In addition, federal regulations prohibit an extension of your J-1 status beyond the dates on the DS-2019 form without proof that you have maintained insurance for yourself and all family members during your entire length of stay in the U.S. as an exchange visitor. Cornell ordinarily requires its visiting students and scholars to purchase Cornell health insurance. In some circumstances, students/scholars and their families may substitute a comparable external insurance plan for the Cornell plan, if it meets the minimum coverage requirements outlined below. However, waivers from this requirement are difficult to obtain. Learn more here.
Minimum level of insurance coverage required
Medical benefits of at least $50,000 per accident or illness A deductible not to exceed $500 per accident or illness Repatriation of remains in the amount of $7,500 Expenses associated with the medical evacuation to home country in the amount of $10,000
Note that in the United States, certain kinds of elective medical care, such as eyeglasses or dentistry, are ordinarily not covered by insurance and can be very expensive. If possible, take care of those needs before leaving home.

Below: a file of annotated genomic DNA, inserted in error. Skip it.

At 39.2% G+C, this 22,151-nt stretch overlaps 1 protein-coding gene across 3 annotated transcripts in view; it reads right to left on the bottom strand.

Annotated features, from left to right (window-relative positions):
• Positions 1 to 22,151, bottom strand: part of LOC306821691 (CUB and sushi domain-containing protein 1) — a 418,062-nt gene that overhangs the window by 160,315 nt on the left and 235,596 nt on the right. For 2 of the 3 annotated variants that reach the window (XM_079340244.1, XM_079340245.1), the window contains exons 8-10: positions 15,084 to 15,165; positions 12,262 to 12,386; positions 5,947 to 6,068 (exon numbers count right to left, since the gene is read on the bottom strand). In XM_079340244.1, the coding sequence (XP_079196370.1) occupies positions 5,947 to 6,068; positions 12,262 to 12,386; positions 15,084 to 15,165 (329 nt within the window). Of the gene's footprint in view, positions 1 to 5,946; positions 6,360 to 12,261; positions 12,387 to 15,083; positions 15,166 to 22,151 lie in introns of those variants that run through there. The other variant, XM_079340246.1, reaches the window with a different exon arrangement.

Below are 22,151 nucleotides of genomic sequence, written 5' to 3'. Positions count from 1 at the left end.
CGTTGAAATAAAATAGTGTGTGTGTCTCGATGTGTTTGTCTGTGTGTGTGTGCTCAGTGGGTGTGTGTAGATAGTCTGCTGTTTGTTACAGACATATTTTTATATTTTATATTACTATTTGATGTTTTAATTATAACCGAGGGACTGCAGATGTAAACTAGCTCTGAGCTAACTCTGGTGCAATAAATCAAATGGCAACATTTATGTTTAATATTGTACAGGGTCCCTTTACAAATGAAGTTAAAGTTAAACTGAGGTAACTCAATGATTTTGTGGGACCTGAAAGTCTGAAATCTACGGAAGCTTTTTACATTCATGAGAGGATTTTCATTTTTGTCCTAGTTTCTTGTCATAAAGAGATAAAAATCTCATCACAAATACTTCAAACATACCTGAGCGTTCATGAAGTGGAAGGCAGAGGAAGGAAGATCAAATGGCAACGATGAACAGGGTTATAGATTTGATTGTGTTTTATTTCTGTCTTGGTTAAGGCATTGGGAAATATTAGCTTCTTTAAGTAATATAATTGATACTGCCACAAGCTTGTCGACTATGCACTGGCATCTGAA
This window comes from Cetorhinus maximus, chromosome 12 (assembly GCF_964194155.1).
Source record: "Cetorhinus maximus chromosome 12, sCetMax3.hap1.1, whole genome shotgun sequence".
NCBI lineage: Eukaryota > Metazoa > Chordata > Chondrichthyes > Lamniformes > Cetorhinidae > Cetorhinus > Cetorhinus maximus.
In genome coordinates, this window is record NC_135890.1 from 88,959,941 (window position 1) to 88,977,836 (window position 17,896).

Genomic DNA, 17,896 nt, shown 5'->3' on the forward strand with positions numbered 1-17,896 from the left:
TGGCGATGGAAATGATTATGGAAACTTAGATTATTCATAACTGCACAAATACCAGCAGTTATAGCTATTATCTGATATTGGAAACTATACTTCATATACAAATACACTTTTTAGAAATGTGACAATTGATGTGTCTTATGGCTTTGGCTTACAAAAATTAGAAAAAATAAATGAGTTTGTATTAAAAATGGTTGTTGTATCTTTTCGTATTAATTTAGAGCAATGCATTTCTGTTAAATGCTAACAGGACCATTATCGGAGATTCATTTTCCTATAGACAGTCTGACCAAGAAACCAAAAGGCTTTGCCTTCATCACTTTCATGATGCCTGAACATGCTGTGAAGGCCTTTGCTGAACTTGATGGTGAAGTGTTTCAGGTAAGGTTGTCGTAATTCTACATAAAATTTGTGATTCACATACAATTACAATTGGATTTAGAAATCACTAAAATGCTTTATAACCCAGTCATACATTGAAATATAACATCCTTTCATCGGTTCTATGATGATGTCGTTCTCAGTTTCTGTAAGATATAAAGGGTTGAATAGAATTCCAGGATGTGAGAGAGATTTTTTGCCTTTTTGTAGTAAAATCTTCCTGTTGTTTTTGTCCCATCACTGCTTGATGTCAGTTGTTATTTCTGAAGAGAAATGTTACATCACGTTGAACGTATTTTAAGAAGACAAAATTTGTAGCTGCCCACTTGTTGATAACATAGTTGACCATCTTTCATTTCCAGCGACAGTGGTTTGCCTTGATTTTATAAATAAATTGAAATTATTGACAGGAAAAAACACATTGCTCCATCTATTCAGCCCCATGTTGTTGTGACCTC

J-1 staff members
Cornell has a medical insurance plan that most exchange visitors with academic appointments for a semester or longer may join. Eligibility depends on the conditions of your appointment. If Cornell does not provide insurance for you, you must make alternative plans to ensure required coverage for your entire visit. The ISSO cannot endorse or recommend any private health insurance plan. We recommend that you do a web search on "health insurance plans for J-1 exchange visitors" to assess your options. Contact Benefit Services, Office of Human Resources for further information: